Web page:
There are at least two theoretical reasons why plant food may provide perfect nutrition for humans and other animals: Either perfect foods evolved from a mutual dependency between the plants and the animals that eat them, or these perfect plant foods were created by divine intervention. Either way, plants and their contents are the model naturalists look to for the best guidance as to what constitutes proper human nutrition. This theory might be called the Theory of Divine Food Creation in Plants or the Perfect Food Theory.

The naturalists are not wrong that animals evolved to eat particular foods. It seems likely that animals and plants evolved together, and in such a way that any plants which the surviving animals generally ingest does provide some guidance as to the nutrition that the animal requires. To obtain information about the foods that are best for humans, this theory requires the study of our ancestor's diets -- what they ate, not necessarily why they ate it.

On the other side in the Pauling camp, orthomolecular nutritionists, or orthomolecularists, might argue that during the course of evolution, immovable plants had different survival issues from the evolving animals, which ate the plants. Orthomolecularists' view foods, from the perspective of what they contain -- which molecules are required to sustain life, and which ones must be obtained in food.

Linus Pauling and other biochemists explain that there is no difference between a so-called "synthetic" and a "natural" vitamin molecule. Biologically identical, or bio-identical, molecules are indistinguishable from those synthesized by plants or animals. In the blood serum, the origin of bio-identical molecules is thought to be of little significance. Receptors on the surface of animal cells control the uptake of individual molecules regardless of how or why these molecules appear in the blood stream. Any complexes of molecules present in food generally disassociate during digestion.

The theory that animal biochemistry and DNA, perhaps more than plant biology, provides the better guide for optimal nutrition, might be called The Molecular Theory of Vitamin Evolution in Animals, or simply The Orthomolecular Theory.

The Myth of the Vitamin C-complex

"This was the first proof that ascorbic acid was identical with vitamin C, and that the substance's activity was not due to an impurity." - Albert Szent-Gyorgyi, Nobel Lecture, Oxidation, Energy Transfer, and Vitamins, December 11, 1937.

Mainly because of the words "natural" and "vitamin complex," adherents to the naturalist view have gained many followers, and their views are often repeated by respected nutritional authorities. It is understandable why naturalists distrust modern medical science with its orientation towards potentially dangerous prescription drugs, but this is no reason to ignore science altogether.

There is no scientific debate whether there is such a thing as a vitamin C-complex. Such a thing as a matter of human nutrition does not exist. The argument for ascorbic acid as vitamin C carries as much weight as any argument in any field of science. Its sugar-like molecular structure was first isolated by Albert Szent-Gyorgyi, and the chemical shorthand is C6H8O6. Dr. Szent-Gyorgyi received the Nobel prize for this discovery.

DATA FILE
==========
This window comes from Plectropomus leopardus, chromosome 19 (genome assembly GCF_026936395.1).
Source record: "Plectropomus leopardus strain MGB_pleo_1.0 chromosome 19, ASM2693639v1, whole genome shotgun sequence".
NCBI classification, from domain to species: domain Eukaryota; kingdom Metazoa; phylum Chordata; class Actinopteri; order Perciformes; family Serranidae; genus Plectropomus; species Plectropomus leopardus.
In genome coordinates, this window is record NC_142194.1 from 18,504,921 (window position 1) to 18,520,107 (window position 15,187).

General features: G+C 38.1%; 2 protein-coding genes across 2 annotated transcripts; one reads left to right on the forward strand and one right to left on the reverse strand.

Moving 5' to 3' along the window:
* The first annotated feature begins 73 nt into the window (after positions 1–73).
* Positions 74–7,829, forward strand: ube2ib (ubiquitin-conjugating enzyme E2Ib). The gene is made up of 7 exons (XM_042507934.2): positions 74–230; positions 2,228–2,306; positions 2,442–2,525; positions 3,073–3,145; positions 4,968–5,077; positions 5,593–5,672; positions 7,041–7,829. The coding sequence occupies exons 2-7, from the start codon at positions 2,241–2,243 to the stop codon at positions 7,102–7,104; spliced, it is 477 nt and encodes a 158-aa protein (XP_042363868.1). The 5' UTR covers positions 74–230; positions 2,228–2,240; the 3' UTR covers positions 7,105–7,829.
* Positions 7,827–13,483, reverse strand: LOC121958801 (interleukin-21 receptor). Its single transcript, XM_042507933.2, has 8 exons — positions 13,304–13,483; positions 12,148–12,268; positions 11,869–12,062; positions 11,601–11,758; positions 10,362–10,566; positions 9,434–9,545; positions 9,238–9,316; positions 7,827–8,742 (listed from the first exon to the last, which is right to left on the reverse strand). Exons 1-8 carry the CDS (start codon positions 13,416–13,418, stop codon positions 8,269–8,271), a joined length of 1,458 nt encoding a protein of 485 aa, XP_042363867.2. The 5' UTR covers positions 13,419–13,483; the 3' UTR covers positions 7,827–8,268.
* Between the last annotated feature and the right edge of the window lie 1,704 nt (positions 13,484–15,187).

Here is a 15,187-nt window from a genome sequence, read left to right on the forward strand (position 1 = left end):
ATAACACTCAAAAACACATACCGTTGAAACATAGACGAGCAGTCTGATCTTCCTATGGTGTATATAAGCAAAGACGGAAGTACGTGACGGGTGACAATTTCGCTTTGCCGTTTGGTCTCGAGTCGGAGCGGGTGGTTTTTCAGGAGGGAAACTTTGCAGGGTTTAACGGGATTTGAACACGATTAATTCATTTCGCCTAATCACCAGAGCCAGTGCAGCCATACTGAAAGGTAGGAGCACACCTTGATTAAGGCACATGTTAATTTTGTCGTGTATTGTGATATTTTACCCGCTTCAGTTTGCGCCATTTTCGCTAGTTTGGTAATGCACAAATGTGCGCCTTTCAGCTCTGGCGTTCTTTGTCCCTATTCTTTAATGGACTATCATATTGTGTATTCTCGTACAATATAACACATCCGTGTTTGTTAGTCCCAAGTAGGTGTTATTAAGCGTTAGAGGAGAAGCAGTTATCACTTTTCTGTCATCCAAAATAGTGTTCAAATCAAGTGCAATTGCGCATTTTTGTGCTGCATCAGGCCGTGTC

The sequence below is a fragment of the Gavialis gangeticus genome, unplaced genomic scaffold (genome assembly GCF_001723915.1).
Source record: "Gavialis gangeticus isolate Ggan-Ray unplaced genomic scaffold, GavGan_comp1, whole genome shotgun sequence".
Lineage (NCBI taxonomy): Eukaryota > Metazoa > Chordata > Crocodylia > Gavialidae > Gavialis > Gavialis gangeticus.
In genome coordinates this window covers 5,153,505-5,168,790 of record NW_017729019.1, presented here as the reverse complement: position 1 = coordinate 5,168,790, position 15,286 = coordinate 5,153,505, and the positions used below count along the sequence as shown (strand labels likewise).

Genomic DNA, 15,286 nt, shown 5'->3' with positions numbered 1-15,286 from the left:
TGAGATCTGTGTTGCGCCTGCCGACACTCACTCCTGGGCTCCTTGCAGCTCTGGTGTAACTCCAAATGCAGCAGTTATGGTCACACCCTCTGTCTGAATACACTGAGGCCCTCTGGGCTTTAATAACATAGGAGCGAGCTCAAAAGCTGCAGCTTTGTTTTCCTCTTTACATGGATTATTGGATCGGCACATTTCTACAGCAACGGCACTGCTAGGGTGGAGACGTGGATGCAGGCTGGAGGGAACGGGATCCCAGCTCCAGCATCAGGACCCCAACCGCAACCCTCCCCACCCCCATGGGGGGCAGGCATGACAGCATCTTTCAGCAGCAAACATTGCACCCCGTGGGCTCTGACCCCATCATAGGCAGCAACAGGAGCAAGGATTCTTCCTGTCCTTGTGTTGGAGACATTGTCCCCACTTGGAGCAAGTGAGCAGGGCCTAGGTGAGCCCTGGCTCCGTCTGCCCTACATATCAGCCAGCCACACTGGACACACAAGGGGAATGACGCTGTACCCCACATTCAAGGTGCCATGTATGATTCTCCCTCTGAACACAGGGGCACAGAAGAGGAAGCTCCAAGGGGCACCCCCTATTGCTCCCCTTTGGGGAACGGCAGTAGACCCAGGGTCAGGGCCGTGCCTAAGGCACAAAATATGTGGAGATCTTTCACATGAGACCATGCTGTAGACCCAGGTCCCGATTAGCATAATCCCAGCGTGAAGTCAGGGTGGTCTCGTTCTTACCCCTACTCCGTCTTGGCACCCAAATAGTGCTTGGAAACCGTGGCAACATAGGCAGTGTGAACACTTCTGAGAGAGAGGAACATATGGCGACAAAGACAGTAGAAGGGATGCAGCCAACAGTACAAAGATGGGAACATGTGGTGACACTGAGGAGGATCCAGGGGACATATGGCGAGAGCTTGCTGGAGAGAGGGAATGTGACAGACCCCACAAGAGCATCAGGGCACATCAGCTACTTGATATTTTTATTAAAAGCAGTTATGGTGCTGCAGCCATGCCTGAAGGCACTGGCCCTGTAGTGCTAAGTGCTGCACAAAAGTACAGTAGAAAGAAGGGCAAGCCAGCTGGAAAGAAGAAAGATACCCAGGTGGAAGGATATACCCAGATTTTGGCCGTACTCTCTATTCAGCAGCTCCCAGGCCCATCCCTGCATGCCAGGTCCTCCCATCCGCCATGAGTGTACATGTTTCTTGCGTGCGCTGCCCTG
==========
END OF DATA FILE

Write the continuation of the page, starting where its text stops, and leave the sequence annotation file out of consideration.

No one who is engaged in conventional medical research believes there is a C-complex, nor are there any peer-reviewed papers accessible in the Medline medical database that support the idea that there is a C-complex, much less that it is the real vitamin C.

It is known that animals generally do not require vitamin C in their diets. Almost all mammals, and virtually all animals, synthesize ascorbic acid in the liver or kidney. While most animals synthesize ascorbic acid, there is no scientific evidence that any animal synthesizes the ill-defined C-complex within its body.

The previously mentioned book entitled Fourfold Path to Healing (2004), by Thomas Cowan, MD, with Sally Fallon and Jaimen McMillan, is remarkable for the number of false or unsupported assertions these authors make concerning vitamin C. Every sentence in the vitamin C section on pages 20 and 21 is either unsupported, or contains misleading or false information which they present as fact. The message these authors are trying to convey is that the natural vitamin C-Complex not only exists, but it is required, lest consumers risk clogged arteries and DNA damage.

Cowan et. al. begin their Vitamin C section on page 20 with the intriguing sentence, "Several recent studies have shown that taking synthetic vitamins can actually be harmful, thus challenging a practice suggested in virtually all other books written about health and nutrition over the past 40 years." (page 20) Unfortunately, one reason for their different advice is that they are wrong. The two studies cited made headlines, but both "studies" have been debunked scientifically by the Vitamin C Foundation. (See the Vitamin C Foundation on-line forum for our rebuttal to these two media reports, and for the complete description of the errors about vitamin C that have been published on pages 20 and 21 of The FourFold Path to Healing.)........